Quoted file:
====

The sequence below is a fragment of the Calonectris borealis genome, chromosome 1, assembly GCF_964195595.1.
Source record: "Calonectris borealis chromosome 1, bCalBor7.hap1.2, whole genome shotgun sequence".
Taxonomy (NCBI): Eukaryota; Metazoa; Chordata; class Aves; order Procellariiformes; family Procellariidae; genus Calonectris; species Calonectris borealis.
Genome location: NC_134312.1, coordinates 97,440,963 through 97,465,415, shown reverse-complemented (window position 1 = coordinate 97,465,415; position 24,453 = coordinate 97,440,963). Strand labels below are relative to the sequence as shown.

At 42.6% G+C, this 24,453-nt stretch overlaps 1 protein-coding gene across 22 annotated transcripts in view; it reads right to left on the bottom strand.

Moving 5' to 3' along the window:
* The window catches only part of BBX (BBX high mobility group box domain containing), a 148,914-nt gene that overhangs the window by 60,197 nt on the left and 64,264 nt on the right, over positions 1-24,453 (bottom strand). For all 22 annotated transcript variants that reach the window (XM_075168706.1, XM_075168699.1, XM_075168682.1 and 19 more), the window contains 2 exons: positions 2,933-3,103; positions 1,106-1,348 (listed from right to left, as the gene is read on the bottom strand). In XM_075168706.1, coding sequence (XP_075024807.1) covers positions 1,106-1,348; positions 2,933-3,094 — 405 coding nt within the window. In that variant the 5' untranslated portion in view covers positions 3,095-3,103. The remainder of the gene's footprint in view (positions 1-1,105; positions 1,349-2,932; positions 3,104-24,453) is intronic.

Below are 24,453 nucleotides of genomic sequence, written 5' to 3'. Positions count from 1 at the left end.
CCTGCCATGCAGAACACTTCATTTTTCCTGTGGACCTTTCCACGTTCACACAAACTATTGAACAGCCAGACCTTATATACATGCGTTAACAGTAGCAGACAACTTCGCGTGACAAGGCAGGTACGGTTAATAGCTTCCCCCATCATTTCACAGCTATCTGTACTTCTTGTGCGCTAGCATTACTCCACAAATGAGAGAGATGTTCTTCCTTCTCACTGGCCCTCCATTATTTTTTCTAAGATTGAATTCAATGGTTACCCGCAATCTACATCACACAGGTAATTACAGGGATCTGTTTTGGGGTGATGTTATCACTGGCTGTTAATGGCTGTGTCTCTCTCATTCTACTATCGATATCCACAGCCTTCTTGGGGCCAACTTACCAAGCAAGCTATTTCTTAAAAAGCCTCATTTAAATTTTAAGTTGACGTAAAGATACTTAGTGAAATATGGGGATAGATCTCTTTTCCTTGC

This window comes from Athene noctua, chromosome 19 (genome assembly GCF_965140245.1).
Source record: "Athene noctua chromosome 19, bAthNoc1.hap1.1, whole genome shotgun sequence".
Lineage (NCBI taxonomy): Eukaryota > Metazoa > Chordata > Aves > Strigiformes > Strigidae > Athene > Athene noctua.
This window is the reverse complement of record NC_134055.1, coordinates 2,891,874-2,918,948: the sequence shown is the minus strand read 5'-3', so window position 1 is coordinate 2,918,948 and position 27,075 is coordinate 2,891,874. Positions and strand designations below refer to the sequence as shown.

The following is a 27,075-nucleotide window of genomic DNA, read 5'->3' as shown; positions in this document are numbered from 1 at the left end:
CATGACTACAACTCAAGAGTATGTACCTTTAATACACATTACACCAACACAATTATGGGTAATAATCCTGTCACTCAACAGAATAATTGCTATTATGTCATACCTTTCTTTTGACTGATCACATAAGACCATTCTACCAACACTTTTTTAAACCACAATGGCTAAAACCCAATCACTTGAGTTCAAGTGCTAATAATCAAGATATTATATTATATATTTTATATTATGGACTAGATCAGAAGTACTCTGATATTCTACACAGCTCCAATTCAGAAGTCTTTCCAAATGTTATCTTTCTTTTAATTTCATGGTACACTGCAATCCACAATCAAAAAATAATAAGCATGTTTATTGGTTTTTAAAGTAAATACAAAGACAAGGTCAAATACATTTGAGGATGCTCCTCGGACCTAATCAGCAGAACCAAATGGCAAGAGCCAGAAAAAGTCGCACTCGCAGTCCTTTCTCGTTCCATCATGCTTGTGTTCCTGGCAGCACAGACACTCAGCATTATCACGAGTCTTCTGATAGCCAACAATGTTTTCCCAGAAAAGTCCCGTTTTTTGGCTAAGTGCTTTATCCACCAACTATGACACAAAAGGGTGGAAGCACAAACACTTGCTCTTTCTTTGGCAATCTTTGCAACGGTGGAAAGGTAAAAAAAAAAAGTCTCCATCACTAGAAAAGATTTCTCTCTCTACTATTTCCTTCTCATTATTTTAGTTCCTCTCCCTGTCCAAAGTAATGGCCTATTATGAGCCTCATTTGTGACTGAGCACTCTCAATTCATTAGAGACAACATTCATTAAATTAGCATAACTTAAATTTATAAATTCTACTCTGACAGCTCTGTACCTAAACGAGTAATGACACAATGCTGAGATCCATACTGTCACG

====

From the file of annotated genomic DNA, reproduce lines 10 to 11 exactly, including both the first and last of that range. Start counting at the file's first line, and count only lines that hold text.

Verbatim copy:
This window comes from Athene noctua, chromosome 19 (genome assembly GCF_965140245.1).
Source record: "Athene noctua chromosome 19, bAthNoc1.hap1.1, whole genome shotgun sequence".